Why is Adelaide’s first response to potentially controversial art to censor it – sight unseen?
The latest target is a Victorian comedian who, until now, was probably looking at a couple of hundred punters seeing his show – at best.
Now, the furrowed-browed would-be censors have guaranteed him a full house.
Comedian Joshua Ladgrove has come up with a Fringe show – Come Heckle Christ – in which he encourages the audience to interact with him in what we presume is a loose interpretation of the figure of Christ. It has been condemned by some Christian groups and commentators (the Fringe, for its part, says it won’t scrap a show unless it is breaking the law).
Will Ladgrove’s performance be funny, witty, stupid, intelligent, blasphemous, tasteless or otherwise? Who knows? Certainly not me – because I haven’t seen it.
This reviewer did see his show in Melbourne last year and described it as “a simple idea, bravely and brilliantly executed”. It also sounds as though it would be an uncomfortable experience for some Christians.
You or I might disagree. Opinions about art always tend to vary.
The worry is that this sort of pre-emptive outrage is becoming a tedious Adelaide habit.
Last year, we ran photographer Bill Henson out of town before he’d even got here (even though he was to exhibit nothing more controversial than images of doors and landscapes).
Then, producers of an opera based on a book which, in turn, makes reference to the disappearance of the Beaumont children, were given a frightful time by the local arbiters of taste. The opera hasn’t even been written yet.
Of course, any mention of a religious figure is likely to attract extra controversy. It always has.
In recent history, even relatively benign artistic presentations of the story of Christ have attracted trenchant criticism.
We forget that the musicals Godspell and Jesus Christ Superstar were both controversial in their portrayals of Jesus.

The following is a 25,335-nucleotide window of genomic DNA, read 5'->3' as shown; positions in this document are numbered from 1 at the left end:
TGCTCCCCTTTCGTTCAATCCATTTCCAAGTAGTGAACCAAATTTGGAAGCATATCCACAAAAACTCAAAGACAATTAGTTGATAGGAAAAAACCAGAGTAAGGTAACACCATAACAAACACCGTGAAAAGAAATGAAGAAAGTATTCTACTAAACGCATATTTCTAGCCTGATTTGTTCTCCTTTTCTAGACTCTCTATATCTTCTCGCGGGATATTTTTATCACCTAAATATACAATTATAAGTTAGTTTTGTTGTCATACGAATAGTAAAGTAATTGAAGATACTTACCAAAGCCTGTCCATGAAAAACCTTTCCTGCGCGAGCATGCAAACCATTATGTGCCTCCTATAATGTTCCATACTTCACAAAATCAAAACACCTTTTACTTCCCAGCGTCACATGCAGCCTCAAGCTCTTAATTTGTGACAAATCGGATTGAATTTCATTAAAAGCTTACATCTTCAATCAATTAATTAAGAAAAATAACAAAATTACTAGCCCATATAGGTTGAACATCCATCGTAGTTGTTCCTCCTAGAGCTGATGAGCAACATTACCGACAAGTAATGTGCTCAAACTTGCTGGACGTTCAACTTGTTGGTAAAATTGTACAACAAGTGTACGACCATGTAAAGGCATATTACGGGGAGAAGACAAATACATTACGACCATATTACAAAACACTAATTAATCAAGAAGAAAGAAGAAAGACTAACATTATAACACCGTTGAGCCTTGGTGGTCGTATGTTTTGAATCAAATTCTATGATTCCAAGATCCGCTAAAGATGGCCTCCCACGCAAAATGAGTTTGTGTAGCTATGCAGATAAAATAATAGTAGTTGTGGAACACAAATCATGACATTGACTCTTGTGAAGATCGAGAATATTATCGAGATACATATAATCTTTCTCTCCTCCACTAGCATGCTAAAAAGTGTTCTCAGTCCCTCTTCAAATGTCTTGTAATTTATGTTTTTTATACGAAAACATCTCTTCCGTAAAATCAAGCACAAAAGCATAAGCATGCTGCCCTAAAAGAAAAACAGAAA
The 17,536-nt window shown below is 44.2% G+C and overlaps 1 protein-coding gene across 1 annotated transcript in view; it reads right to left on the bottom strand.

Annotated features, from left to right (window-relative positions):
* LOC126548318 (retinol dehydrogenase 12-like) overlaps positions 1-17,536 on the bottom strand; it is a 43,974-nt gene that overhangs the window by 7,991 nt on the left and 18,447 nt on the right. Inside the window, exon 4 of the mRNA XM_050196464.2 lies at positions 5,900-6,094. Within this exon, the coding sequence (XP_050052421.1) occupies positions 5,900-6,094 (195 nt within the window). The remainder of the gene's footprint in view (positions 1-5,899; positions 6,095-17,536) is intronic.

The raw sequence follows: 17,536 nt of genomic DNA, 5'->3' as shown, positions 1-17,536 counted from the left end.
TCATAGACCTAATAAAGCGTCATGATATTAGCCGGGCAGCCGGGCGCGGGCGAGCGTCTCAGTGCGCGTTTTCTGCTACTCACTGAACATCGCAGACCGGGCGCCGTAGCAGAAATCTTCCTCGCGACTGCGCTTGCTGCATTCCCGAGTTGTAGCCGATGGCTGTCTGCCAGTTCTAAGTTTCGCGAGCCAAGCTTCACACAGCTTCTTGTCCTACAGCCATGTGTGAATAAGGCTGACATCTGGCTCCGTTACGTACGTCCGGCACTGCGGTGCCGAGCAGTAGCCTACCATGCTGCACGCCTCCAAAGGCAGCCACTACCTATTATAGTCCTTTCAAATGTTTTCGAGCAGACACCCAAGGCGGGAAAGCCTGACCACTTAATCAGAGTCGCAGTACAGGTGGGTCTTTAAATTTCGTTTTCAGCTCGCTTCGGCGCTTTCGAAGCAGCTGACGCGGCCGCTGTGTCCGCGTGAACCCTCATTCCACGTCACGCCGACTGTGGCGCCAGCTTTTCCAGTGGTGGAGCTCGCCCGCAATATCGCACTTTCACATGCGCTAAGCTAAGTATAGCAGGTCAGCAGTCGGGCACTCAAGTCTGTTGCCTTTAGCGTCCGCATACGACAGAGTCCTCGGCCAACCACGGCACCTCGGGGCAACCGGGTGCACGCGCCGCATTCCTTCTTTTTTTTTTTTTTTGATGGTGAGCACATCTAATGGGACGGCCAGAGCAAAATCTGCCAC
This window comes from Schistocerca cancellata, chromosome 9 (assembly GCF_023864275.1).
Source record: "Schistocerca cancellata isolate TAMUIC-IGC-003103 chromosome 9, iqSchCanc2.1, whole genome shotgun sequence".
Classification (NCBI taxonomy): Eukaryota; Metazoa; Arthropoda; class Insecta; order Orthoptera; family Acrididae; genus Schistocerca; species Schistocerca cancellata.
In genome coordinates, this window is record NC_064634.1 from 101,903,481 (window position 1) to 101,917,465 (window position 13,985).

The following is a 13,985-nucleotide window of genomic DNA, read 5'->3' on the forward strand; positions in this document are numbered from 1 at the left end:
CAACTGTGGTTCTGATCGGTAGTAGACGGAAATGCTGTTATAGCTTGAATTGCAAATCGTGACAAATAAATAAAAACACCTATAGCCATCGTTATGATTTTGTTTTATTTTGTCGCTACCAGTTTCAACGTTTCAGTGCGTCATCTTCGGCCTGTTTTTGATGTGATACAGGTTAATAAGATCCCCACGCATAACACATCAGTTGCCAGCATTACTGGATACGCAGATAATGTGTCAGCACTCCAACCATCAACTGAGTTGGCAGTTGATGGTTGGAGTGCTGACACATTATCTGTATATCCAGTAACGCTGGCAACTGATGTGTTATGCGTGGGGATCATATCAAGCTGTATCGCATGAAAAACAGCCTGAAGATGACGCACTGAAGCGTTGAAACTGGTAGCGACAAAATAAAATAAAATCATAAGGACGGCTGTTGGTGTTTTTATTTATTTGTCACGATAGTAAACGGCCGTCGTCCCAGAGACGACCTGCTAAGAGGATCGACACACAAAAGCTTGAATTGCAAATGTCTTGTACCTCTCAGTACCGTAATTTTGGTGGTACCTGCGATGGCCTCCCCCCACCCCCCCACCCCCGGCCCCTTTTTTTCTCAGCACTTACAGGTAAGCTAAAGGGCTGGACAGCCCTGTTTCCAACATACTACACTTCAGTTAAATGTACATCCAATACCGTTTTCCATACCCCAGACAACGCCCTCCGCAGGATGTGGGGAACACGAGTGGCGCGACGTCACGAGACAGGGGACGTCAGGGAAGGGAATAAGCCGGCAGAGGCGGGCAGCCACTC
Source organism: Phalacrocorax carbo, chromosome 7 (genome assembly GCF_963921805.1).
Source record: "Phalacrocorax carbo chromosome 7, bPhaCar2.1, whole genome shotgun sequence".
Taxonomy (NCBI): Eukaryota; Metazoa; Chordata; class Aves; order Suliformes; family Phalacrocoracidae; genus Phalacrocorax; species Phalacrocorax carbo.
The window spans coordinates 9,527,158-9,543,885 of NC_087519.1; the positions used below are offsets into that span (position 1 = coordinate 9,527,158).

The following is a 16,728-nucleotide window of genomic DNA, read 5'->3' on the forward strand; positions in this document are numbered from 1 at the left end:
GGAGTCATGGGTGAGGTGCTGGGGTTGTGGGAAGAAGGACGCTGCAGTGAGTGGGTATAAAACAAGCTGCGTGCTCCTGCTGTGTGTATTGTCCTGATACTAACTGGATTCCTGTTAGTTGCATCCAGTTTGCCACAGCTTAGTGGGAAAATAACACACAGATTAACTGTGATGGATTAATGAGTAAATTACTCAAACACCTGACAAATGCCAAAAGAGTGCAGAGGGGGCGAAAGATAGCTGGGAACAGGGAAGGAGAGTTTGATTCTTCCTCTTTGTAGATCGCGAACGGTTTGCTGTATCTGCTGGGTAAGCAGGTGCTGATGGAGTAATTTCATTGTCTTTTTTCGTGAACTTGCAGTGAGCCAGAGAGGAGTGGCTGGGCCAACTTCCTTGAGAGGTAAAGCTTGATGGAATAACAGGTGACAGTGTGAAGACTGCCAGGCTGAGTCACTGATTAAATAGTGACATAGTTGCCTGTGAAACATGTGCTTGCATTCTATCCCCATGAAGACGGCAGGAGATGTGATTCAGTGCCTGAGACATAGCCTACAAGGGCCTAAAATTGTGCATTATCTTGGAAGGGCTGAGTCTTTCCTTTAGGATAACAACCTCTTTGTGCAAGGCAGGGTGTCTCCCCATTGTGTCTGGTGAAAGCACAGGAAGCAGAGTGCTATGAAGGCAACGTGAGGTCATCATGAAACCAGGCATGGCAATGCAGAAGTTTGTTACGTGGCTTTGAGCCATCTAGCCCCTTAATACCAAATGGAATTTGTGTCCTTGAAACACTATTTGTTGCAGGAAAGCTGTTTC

Then there was The Life of Brian, considered by many to be the greatest work by the Monty Python team. Familiarity has blunted the controversy (and I’m sure Ladgrove won’t be doing anything quite as confronting as the singing crucified blokes in “Brian” whistling away during “Always look on the bright side of life”).
As Python member Terry Gilliam puts it, the movie hardly caused the demise of Christianity.
“With Life of Brian we were vilified by Christians,” he told The Independent. “Yet Christianity is alive and well. Come on, if your religion is so vulnerable that a little bit of disrespect is going to bring it down, it’s not worth believing in, frankly.”
Artists have found themselves in more serious hot water over more substantial works.
Greek author Nikos Kazantzakis was excommunicated and vilified for his novel, The Last Temptation of Christ, which was banned by the Vatican. Martin Scorsese’s film of the book suffered a similar fate with numerous theatres refusing to screen it.
I’ve always found it baffling why the book or the film attracted any controversy, all of which seemed to be based on the portrayal of Jesus yearning for, but rejecting, the ordinary trappings of human life, including marriage. In one scene he imagines a life of love and marriage with Mary Magdalene.
Here’s what the author said about his aims for the book: “I wanted to offer a supreme model to the man who struggles; I wanted to show him that he must not fear pain, temptation or death — because all three can be conquered, all three have already been conquered.”
Hardly the words – or the work – of a man seeking to tear down religion. In fact, the controversial scenes are in line with an orthodox understanding of Christianity.
Even Ladgrove’s little show has shadows of the Christ story (is it a coincidence that his name, Joshua, is a derivation of the name Jesus?).
As the Gospels tell it, Jesus was mocked – “heckled”, if you like – during his torture and execution. The idea of using comedy to put modern audiences into this role seems to create all sorts of interesting possibilities.
Followers of all religions seem to fear most the presentation of human frailty within their deities, yet the power and, indeed, the whole point of the story of Jesus Christ from a Christian perspective is that he is God become human.
In the scene in the Garden of Gethsemane in The Last Temptation (the novel), Kazantzakis has Jesus fall to the ground and inhale the smell of the earth – realising that his death will come soon but yearning to remain in the physical world that he has grown to love.
It’s a heartbreaking passage.
I don’t suppose that a young comedian presenting a tiny show at the Fringe will reach such heights.
But if he shows audiences a little piece of the humanity of Jesus – a figure that inspired the likes of Gandhi and Martin Luther King – then maybe he might actually do more for Christianity than any number of po-faced naysayers.
Of course, he might not: it might be cheap, shallow and crass.
I wouldn’t know. I haven’t seen the show.
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